FREEDOM IN CAPITAL LETTERS
We mere nationals have long learnt that the safest way to deal with multinationals is to bow in homage and get out of the way. Ever since I learnt, while doing a bit of research on one of the great architects of India’s freedom, Subhas Chandra Bose, that the Ford Motor Company offered the freebie of its new V- 8 cars for the use of Congress ministers at the 1938 Haripura session, reverence has deepened into total awe.
Henry Ford, the eponymous pioneer of the American automobile industry, is famous for his assembly line; but this was a stroke of genius as an investment in goodwill. He got cushions in place early and firmly under the broad posterior of the future of India.
This nugget came from Mihir Bose’s biography of Subhas Bose. Searching for confirmation of Ford’s imaginative seduction in Leonard Gordon’s magisterial work on the Boses, Brothers Against the Raj, I learnt that Bose was actually driven to the Congress camp city in a chariot donated by a local worthy, harnessed to “51 lusty bulls”. The trademark Congress vehicle in those days was the peasant’s bullock cart; it would also serve as the Congress election symbol after 1952. But such symbolism, lusty bulls included, was reserved for the last mile. Bose arrived at Haripura, a small and till then largely inaccessible village on the banks of the river Tapti in Gujarat, at the session hosted by Sardar Patel, by car. Gordon does not state whether this car was a Ford V- 8 or not.
Old Henry Ford, or his executives, knew in 1938 what the mighty British Raj could not fathom; that power was shifting from one fulcrum to another, and the age of empire was on the verge of surrender to egalitarian nationalism. Ford was investing in a relationship with Congress ministers through the irresistible combination of comfort justified by convenience.
By 1938, Congress had already tasted power, although it was no more than a desultory sip. Congress had been elected in more than half a dozen British provinces after the 1937 polls, but it was still a long way from jumped- up municipal authority in Lucknow to an independent government in Delhi. Anyone who believed at Haripura in February 1938 that India would be free in nine years was thinking with his heart, not his mind.
It took a devastating world war for British resolve to crumble beyond restoration; and this war against Hitler was still 18 months away. If Hitler had not turned out to be a completely homicidal maniac, Britain’s powerful appeasement lobby might have kept Britain out of conflict. Hitler had no quarrel with British rule in India; he supported it with almost as much eagerness as he dreamt of German rule over Britain. In the long term, no force could have prevented Indian independence, but it would have been a more violent, lengthy process had Hitler not exhausted Britain. In one of the great ironies of history, Germany recovered from defeat in 1945 but the British Empire never recovered from victory.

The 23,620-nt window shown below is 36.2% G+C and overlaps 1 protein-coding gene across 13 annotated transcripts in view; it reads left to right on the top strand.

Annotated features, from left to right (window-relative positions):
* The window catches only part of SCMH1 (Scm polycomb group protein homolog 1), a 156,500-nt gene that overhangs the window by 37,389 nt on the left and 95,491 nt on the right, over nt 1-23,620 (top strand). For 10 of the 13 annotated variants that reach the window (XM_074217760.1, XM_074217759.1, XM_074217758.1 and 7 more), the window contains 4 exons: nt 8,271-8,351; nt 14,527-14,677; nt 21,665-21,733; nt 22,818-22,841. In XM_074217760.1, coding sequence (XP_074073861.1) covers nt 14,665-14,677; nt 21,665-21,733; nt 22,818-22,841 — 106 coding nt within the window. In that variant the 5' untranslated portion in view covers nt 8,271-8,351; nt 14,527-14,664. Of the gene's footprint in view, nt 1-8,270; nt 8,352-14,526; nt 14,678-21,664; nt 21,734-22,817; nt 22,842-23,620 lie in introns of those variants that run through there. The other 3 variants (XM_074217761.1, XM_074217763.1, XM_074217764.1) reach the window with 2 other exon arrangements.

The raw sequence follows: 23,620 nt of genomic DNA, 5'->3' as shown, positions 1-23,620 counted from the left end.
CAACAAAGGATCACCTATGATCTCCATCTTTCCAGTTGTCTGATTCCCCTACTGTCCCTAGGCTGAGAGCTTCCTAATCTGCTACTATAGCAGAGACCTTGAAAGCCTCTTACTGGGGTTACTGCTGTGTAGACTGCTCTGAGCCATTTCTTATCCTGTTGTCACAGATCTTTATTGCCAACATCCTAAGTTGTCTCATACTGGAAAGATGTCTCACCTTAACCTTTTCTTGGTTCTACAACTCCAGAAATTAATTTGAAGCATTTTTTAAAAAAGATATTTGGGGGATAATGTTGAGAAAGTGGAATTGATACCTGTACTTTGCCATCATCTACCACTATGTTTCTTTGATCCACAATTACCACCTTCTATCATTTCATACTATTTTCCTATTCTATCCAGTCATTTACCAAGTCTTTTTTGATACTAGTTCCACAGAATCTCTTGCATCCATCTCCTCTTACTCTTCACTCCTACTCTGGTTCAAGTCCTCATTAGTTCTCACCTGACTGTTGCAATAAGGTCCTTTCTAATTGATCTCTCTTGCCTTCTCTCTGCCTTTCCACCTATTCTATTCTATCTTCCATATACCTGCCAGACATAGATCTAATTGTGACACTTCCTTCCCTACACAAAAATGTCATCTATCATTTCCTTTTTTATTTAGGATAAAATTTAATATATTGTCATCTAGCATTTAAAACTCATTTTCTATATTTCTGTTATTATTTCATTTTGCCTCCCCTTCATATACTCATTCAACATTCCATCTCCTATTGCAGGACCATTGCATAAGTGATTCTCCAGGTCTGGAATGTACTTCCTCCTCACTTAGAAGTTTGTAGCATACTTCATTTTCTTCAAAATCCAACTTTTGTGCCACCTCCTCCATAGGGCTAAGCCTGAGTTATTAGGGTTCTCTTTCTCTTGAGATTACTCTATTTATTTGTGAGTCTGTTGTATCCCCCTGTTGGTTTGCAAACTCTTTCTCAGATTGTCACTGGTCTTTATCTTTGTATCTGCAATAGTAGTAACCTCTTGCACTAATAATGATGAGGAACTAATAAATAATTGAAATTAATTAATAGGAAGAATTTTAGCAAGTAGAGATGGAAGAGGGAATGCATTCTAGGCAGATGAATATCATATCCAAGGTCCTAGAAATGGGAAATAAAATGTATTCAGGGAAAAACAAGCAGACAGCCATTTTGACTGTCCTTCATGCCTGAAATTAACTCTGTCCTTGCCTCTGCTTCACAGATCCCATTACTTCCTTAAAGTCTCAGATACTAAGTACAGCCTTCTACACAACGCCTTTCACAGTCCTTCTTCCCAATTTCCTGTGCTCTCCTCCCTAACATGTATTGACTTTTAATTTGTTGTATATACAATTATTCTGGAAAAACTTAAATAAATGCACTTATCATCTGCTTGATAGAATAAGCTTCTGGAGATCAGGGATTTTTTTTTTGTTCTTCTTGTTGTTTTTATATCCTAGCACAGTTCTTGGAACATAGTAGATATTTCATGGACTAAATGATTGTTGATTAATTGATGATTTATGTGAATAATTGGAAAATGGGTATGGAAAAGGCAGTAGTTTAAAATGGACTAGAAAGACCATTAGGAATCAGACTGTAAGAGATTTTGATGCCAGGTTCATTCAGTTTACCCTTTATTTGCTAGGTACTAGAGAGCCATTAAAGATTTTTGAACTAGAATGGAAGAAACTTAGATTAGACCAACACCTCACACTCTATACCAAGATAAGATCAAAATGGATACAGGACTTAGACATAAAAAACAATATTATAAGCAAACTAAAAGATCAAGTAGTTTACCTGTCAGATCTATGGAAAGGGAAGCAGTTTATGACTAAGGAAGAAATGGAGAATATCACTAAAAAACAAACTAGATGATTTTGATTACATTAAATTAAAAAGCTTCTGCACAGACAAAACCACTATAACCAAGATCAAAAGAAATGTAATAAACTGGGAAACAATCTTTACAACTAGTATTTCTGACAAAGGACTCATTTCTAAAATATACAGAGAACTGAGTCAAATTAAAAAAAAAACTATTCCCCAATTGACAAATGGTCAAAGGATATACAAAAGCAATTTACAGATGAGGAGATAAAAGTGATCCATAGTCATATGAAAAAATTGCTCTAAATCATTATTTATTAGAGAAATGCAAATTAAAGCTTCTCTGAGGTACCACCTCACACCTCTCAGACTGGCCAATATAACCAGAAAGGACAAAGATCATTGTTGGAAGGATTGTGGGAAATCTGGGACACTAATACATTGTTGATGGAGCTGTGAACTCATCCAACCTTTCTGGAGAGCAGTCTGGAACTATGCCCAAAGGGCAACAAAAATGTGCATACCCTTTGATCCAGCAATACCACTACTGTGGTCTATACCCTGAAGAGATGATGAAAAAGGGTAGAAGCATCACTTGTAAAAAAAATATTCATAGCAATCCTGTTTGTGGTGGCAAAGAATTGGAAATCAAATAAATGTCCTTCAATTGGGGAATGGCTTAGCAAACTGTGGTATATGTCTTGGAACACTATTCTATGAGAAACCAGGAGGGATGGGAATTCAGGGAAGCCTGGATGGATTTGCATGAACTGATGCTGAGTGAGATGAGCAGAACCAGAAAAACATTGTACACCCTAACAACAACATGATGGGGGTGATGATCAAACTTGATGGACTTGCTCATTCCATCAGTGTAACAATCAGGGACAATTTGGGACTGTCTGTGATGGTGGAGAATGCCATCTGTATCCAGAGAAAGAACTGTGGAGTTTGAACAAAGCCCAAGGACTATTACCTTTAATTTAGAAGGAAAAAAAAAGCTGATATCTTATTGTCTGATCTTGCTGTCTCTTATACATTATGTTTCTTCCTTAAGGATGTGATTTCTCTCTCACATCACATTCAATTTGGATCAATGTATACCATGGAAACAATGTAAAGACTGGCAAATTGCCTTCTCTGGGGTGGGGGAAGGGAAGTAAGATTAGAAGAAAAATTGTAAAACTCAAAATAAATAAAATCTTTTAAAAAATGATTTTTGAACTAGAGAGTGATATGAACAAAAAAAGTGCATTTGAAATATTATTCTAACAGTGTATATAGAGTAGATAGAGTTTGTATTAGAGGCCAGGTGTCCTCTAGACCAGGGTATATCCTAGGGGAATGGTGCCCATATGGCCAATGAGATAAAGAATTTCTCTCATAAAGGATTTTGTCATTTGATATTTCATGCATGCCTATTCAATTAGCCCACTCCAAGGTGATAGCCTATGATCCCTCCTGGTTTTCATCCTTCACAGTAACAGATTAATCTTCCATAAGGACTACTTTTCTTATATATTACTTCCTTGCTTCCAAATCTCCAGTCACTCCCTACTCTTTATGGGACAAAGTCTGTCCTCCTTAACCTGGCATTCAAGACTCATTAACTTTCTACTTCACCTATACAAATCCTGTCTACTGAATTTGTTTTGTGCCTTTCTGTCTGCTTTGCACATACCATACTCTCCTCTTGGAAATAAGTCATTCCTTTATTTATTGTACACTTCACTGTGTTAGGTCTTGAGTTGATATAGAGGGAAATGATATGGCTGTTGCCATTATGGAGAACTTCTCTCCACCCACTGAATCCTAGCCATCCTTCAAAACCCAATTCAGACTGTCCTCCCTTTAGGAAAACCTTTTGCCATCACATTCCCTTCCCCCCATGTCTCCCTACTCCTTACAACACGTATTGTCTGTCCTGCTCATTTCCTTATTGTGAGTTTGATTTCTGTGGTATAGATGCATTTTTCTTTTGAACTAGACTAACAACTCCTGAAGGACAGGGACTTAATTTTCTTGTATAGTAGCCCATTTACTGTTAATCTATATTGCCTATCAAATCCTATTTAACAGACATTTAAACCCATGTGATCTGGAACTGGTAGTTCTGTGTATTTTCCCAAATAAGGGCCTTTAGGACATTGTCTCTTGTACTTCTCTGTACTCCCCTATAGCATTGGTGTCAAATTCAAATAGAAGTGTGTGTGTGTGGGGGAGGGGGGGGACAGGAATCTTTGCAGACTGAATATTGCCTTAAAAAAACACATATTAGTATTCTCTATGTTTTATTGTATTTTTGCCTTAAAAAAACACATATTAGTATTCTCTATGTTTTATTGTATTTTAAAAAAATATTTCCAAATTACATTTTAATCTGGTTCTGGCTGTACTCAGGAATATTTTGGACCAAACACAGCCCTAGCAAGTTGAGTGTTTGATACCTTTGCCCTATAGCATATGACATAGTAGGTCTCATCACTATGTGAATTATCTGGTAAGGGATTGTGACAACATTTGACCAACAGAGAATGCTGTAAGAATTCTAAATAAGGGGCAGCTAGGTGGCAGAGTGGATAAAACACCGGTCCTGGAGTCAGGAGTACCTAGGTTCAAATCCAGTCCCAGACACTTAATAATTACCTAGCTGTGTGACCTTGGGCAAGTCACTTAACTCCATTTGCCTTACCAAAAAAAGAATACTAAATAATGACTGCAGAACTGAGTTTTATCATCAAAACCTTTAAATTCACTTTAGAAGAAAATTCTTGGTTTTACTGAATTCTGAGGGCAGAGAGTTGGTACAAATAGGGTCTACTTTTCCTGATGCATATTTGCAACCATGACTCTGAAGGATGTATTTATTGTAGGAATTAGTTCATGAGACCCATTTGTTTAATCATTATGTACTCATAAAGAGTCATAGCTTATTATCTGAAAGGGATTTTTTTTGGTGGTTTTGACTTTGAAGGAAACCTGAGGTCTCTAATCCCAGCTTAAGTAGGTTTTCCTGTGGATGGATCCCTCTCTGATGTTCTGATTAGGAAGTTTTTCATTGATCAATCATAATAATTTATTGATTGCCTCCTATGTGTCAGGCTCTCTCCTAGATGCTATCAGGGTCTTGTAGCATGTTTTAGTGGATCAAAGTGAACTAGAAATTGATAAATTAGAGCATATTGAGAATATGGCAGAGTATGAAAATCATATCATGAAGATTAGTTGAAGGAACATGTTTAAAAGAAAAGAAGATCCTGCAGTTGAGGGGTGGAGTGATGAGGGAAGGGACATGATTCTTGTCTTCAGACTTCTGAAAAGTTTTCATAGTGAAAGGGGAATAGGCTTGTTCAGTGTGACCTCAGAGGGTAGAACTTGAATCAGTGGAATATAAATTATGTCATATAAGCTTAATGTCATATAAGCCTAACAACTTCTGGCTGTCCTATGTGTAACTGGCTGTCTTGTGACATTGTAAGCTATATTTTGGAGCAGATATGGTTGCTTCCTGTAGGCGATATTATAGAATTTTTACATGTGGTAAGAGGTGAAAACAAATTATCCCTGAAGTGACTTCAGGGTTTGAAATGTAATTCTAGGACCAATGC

There is some irony then in the fact that Bose, radical and pugnacious as ever, chose in his Haripura presidential address to castigate capitalism: “There is an inseparable connection between the capitalist ruling classes in Great Britain and the colonies abroad.” Surely Bose did not think American capitalists were exempt. In another fascinating aside, Bose told whoever was ready to listen that he would not permit Japanese multinationals in free India, even when he was marching alongside Japanese forces to liberate his motherland. The Japanese, more focused on the immediate, said nothing.
The conflict between the ideal and the practical is at least as old as the germination of ideas of what modern India should become. Six decades later, we both revere Subhas Bose and drive around in nifty Japanese cars, thinly disguised by an Indian pseudonym, Maruti. It is a very Indian compromise. We are very good at putting idealism in a framed photograph on the wall and getting on with life and chasing its pragmatic opportunities.
Multinationals are cool, remorseless and concentrated on the profit margin. Politicians fulminate; commentators sermonise. Everyone with a voice had something to say about the ghastly eruption of violence at the Maruti factory in Haryana; its Japanese owners kept verbal intervention to a minimum, and spoke through an Indian when they had to. They read chapter and verse from the factory rule book, demanded accountability for death, and got on with life. Impressive.
This column is not a plea for Ikea furniture in every Indian village in place of the charpoy. This is wistful envy on Independence Day, tinged with the hope that one day Indian businessmen, strengthened by a cold smile, bereft of self- pity, denied their divine right to waffle, will do unto others what some others have done unto us.
Old Henry Ford, or his executives, knew in 1938 what the mighty British Raj could not fathom; that power was shifting from one fulcrum to another, and the age of empire was on the verge of surrender to egalitarian nationalism.